Leo: I deliberately included tomes of references in my book, Black Snake, to assist anyone to undertake their own research. Many are internet references to make people’s research easier. My book addresses the many misunderstandings of the time and the people; and that is done by accurately quoting from the original sources. I have offered to assist in the research of the characters and history.

What would you say is the most fundamental message that people need to take away from this story?

Darren: First of all , to know that there’s more to the story they’ve been used to hearing. Then secondly, to see, feel and understand the greater human story and tragedy that befell those families. To be able to listen to another perspective of the Kelly narrative. To be able to walk away from watching the film and want to find out more for themselves and form a more rounded opinion on one of the most iconic stories in Australian history and culture.

Leo: There is a great untold Australian story of tragedy and triumph that has been covered in a mountain of myth. It is the untold story of the Kelly Gang’s victims. Here is but one of them. Michael.

What can people do if they want to support the project?

Darren: Go to the website, www.australianculturalfund.org.au , search “Michael”. Donations would be amazing; all donations over $2 receive a receipt that is tax deductible. Share the project on their social media, or write to us at info@lonelyhillfilms.com.au 

The project is on Facebook, “Michael – movie”, give us a follow there and you can find all the information about how to access and donate to the ACF campaign there too.

Darren K. Hawkins and Leo Kennedy, thank you very much for your time and best of luck with Michael. Hopefully we will be seeing this story play out on the screen very soon.

Bushranging Gazette #3

Saturday, 1 May 2021

The past month has been much quieter on the news front than in previous months, but there are still new things to report and a little bonus feature at the end.

New film about Sgt. Kennedy in development

Filmmaker Darren Hawkins of Lonely Hill Films is attempting to get a feature film about Sergeant Michael Kennedy off the ground. The project, titled Michael, is described as “a dramatic retelling of an often forgotten side of the iconic Ned Kelly saga, told from the perspective of one of the murdered police, his family, his community and the repercussions that still echo today.”

The story of the police killings at Stringybark Creek has been retold on film many times, beginning with 1906’s The Story of the Kelly Gang, and most recently being the subject of 2019’s Stringybark. Where this film will differ from previous versions, according to Hawkins, is that it focuses on the Kennedys but is not designed to be a take-down of the Ned Kelly legend.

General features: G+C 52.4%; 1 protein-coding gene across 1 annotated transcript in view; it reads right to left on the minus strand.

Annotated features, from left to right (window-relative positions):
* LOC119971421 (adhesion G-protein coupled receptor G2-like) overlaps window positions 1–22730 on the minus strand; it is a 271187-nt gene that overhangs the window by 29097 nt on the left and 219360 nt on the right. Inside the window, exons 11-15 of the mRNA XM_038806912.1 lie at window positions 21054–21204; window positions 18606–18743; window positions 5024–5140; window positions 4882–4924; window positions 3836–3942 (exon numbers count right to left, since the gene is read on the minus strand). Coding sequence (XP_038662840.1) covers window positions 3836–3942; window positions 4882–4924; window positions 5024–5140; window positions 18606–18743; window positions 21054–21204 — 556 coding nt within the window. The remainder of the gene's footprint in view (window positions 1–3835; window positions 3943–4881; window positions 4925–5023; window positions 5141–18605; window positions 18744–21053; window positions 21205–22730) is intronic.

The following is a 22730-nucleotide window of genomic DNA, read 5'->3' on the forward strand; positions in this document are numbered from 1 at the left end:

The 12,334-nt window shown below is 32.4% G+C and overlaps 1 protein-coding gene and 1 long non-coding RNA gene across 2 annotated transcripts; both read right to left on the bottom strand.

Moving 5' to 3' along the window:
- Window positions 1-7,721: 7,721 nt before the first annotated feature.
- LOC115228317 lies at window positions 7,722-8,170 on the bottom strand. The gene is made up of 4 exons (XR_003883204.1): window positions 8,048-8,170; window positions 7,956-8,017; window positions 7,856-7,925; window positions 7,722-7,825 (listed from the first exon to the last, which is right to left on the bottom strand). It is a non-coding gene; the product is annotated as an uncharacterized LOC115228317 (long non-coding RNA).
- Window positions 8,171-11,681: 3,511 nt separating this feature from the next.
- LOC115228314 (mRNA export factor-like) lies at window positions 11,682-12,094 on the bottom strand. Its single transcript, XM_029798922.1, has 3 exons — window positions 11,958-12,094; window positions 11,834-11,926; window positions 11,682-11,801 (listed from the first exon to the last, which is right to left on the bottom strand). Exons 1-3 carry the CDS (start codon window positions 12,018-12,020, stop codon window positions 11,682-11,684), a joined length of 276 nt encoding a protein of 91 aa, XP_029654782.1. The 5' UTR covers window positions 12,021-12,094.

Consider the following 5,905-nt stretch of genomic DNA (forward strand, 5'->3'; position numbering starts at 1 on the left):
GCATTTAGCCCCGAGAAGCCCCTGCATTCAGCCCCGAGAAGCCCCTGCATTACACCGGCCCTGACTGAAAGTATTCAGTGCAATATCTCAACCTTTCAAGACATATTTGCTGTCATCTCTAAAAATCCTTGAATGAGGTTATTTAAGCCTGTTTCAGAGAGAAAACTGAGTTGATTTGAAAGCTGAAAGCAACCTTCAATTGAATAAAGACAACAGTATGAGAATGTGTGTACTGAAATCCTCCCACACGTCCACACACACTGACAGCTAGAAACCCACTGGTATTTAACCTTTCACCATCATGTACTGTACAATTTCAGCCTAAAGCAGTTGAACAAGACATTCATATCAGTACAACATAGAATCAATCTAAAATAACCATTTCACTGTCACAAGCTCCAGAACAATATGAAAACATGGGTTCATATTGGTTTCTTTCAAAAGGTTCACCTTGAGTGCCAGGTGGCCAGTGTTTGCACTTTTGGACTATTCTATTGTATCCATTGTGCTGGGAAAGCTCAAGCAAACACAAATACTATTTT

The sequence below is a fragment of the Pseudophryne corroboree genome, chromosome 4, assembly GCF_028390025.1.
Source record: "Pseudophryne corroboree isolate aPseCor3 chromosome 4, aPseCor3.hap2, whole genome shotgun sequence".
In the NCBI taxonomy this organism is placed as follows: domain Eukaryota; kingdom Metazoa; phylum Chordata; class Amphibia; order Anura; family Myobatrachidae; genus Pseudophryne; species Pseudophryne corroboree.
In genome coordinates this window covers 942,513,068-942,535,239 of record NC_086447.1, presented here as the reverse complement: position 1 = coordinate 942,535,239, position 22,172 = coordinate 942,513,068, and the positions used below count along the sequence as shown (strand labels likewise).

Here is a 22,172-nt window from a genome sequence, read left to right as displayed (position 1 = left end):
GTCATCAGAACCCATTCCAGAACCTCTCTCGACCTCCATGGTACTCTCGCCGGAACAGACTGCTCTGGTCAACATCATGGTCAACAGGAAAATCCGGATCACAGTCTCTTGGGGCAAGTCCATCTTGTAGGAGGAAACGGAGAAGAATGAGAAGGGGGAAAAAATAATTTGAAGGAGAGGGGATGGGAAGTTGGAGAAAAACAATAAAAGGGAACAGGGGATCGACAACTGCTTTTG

Hawkins explains, “It’s told from the perspective of one of the murdered police, his family, his community and the repercussions that still echo today. It’s core narrative is from one of the turning points in the Kelly saga from a side that is so often overlooked. We’re not about tearing apart the Kelly story or legacy, rather, about addressing an imbalance.”

The decision to make a film about Kennedy has been met with great enthusiasm from his descendants, especially Leo Kennedy who is the slain sergeant’s great grandson. Kennedy released a book, co-written with Mic Looby, in 2018 titled Black Snake, which tells the story of Michael Kennedy and his family, as well as attempts to tear down popular perceptions of Ned Kelly.

“Michael was an exemplary policeman; and an all round good man. Telling his story will set the record straight on many accounts,” says Kennedy, “We hope this movie – Michael – will play a huge part in achieving that.”

Hawkins is currently raising funds online to create a short feature that can be used as a proof of concept to help gather funds for an eventual full-length feature film. Donations can be made via the Australian Cultural Fund with all donations over $2 being tax-deductible. The campaign will run until May 31, 2021.

You can donate here.

Ned’s armour back on display

With the Covid-19 restrictions in 2020, the State Library of Victoria took the opportunity to do some renovations. One of their projects was to create a space for their most popular exhibit: the armour worn by Ned Kelly.

The armour is on display in a purpose-built cabinet that controls the climate and environmental conditions in order to preserve the contents. The cabinet, in turn, is on display in a designated space that is dedicated to the Kelly story.

Eagle-eyed viewers will have noticed that a piece of the armour is missing – the left shoulder plate. This piece is owned by Museums Victoria, who had loaned the piece to the library for display with the armour. With the arrangement expiring, it would appear that either the piece has been reclaimed by the museum, who are in the midst of redesigning much of their interior and displays, or has been respectfully withdrawn from display by the library until another agreement is made.

Tommy Bell Bushranger Boy Box Set

This month a box set of Jane Smith’s first four Tommy Bell Bushranger Boy books is slated for release.

The historical fiction books, aimed at audiences aged 6+ and illustrated by Pat Kan, focus around a time-travelling boy who crosses paths with some of history’s most renowned bushrangers such as Ben Hall, Frank Gardiner and Captain Thunderbolt, and have been published by Big Sky Publishing since 2016.

In the first box set are the books Shoot-out at the Rock, The Horse Thief, The Gold Escort Gang and Outback Adventure.

In addition to this popular set of chapter books, Jane Smith has also published multiple non-fiction books on bushrangers. For children she has published Captain Thunderbolt (shortlisted for an ABIA 2015), Captain Moonlite, Ben Hall, Frank Gardiner, and Captain Starlight. For older audiences she has also published Captain Starlight: the strange but true story of a bushranger, impostor and murderer.